“It helps enforce academic discipline and most importantly, build a good relationship between the learner and the teacher,” she says.
However, Nawatti says the downside of it is that getting a qualified teacher with capabilities of teaching all the subjects could be a problem.
Again, she says, training strong primary teachers will help a lot if a great deal is intended to be achieved with this approach.
On the other side, she notes that it’s ideal for the Ministry to work closely with the head of institutions to help identify teachers who are in a position to handle all this, citing that they are in a good position to know the strengths of their teachers.
“The approach also helps a teacher become a parent to these young ones, which helps build a family. When this is done, it’s easy for such children to be moulded in different areas,” she adds.
Mark Ndagijimana, a deputy teacher at GS Ruhango Catholique School in Ruhango District, is of the view that a teacher concentrating in one class comes with a lot of benefits, especially on the child’s side.
The first, he says, is that the teacher will be able to know each learner by their name, which is important when it comes to helping them out.
Also, he adds, it’s easy for the teacher to provide assistance and nurture all-round students.
“It will see teachers become more responsible; this is so because they will be closely monitoring the kids who became their responsibility in terms of guidance and counselling.
“It will also be easy for pupils to open up to their teachers, especially if they are facing difficulties at home or in school,” he says.
Additionally, Ndagijimana says this will ensure time management among teachers — before, teachers would be in a hurry to finish their lessons to pave way for the next teacher.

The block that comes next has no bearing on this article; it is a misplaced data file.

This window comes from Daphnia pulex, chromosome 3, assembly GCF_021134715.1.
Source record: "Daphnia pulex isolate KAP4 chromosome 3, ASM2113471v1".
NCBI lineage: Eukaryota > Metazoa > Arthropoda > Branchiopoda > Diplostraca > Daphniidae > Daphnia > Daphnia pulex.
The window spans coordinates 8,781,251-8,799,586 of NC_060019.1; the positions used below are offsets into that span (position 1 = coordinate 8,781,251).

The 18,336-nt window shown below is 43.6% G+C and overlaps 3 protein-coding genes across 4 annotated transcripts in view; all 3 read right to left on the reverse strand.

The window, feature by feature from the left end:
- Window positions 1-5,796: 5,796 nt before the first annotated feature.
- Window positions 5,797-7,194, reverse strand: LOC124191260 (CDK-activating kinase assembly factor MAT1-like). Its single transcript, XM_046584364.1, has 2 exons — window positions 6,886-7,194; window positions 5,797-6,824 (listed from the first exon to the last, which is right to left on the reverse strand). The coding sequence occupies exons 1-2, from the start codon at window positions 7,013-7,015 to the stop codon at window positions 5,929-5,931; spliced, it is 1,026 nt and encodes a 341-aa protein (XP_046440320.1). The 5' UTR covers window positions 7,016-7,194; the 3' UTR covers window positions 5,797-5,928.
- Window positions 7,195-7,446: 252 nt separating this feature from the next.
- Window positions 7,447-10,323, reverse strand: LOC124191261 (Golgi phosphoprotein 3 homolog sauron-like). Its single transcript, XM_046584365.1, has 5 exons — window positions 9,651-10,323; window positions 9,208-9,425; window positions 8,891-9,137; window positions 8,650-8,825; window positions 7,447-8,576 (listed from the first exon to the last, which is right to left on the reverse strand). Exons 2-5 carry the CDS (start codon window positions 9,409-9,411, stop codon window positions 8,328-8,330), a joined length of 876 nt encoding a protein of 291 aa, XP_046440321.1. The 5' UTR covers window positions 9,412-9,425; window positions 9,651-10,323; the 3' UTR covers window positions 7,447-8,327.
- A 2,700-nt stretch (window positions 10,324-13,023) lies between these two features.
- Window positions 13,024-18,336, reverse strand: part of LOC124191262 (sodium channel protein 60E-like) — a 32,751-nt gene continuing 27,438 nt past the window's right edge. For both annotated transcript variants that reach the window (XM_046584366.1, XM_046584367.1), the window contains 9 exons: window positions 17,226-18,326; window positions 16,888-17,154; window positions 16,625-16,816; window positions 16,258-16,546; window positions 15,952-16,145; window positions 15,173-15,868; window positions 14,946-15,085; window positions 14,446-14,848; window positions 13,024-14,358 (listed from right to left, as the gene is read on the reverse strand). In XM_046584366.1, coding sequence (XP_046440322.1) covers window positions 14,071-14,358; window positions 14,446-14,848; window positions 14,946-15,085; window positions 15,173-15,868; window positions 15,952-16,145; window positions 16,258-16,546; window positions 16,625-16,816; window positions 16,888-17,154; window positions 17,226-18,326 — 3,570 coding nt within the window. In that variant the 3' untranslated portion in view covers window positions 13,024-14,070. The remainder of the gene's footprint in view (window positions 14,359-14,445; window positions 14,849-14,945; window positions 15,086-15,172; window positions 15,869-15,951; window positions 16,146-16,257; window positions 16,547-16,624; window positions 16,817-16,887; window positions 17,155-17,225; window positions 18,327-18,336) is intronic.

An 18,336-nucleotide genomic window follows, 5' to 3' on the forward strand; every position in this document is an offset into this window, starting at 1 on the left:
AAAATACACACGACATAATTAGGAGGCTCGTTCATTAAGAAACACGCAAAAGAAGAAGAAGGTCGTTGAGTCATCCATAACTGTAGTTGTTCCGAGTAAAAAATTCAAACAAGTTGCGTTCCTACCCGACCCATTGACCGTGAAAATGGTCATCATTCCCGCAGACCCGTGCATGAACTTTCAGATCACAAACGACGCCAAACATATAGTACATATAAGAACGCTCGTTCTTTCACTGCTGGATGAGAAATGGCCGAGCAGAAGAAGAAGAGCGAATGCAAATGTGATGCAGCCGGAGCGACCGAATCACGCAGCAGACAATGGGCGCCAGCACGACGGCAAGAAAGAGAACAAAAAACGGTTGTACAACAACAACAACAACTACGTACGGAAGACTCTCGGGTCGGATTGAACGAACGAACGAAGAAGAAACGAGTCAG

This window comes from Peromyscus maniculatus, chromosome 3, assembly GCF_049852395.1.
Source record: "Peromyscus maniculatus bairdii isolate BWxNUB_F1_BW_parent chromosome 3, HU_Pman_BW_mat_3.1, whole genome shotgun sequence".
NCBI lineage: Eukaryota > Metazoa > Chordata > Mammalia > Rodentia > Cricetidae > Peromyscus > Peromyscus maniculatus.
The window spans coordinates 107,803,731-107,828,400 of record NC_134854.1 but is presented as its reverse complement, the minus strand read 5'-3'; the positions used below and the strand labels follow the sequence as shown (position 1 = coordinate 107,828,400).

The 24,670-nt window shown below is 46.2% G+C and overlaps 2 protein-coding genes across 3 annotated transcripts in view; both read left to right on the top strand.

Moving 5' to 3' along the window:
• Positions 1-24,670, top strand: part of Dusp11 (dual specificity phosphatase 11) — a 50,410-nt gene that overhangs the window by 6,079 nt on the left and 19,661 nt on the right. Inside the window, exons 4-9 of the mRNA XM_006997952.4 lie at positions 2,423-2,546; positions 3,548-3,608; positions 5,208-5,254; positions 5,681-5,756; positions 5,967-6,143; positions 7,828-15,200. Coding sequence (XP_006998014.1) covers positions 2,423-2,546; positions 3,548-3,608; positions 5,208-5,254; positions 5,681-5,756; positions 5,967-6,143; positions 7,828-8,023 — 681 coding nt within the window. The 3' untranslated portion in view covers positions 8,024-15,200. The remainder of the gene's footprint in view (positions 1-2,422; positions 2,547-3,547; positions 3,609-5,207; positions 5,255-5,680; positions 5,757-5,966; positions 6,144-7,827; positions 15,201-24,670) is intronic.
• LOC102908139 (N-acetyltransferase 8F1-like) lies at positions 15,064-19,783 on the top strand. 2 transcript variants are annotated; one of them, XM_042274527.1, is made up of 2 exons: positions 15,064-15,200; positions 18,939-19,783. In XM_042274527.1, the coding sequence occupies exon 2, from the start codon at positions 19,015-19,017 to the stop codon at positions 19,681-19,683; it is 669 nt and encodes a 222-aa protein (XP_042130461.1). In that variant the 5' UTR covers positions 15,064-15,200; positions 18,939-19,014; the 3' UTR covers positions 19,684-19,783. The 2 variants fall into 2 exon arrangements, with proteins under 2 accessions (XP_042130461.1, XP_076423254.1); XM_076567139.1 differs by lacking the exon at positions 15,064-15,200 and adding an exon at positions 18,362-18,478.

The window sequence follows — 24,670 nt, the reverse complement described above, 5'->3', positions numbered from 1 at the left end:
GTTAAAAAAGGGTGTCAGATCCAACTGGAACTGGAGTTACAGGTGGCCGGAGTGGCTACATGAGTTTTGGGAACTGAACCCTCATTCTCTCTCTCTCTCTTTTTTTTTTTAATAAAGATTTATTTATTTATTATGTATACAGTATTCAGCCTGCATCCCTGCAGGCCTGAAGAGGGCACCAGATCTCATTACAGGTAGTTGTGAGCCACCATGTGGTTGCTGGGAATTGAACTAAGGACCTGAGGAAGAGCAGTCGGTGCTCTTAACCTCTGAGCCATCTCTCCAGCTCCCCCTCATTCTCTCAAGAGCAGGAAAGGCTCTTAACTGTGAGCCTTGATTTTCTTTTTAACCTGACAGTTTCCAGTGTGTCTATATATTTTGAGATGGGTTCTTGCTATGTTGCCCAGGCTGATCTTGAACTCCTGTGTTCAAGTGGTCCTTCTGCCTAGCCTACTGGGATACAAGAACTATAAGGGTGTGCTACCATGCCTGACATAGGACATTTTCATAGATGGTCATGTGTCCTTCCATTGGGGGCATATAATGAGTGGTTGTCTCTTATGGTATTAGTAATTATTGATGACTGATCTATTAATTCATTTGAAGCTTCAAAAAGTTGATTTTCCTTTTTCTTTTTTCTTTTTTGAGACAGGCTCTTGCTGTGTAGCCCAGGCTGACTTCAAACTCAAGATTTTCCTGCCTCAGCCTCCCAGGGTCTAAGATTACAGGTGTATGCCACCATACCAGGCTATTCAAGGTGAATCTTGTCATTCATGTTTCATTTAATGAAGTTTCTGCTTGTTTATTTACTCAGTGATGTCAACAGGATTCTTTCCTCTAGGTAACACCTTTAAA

He says if time is well managed, teachers can plan all their lessons well.
Sylvain Bizirema, a science and chemistry teacher at Ecole des Sciences St Louis de Montfort in Nyanza District, says the approach will definitely come with positive and negative sides; therefore, what’s required is to create time to look into it well.
Children in lower primary need more social education, he says. He points out that they need special follow-up to ensure progress in skills required at their level.
So with this approach, he says, it can be achieved.
On the negative side, he says, if a teacher is not competent enough in other areas, this will definitely have a direct impact on learners.
He notes that more subjects per teacher can affect the quality of their preparation and performance.
“This means that the teacher will be overloaded with many quizzes to mark, many lesson plans, consequently failing to deliver effectively,” he observes.
Theoneste Ngiruwonsanga, a communication skills and disciplinary master in education at APPEC Remera Rukoma, agrees with the move, pointing out that the benefit that comes with it is that following up on pupils will be achieved — a hundred per cent.
He says since a teacher will have all the time with the learners, creating time for specific pupils with different problems and grievances will be easy.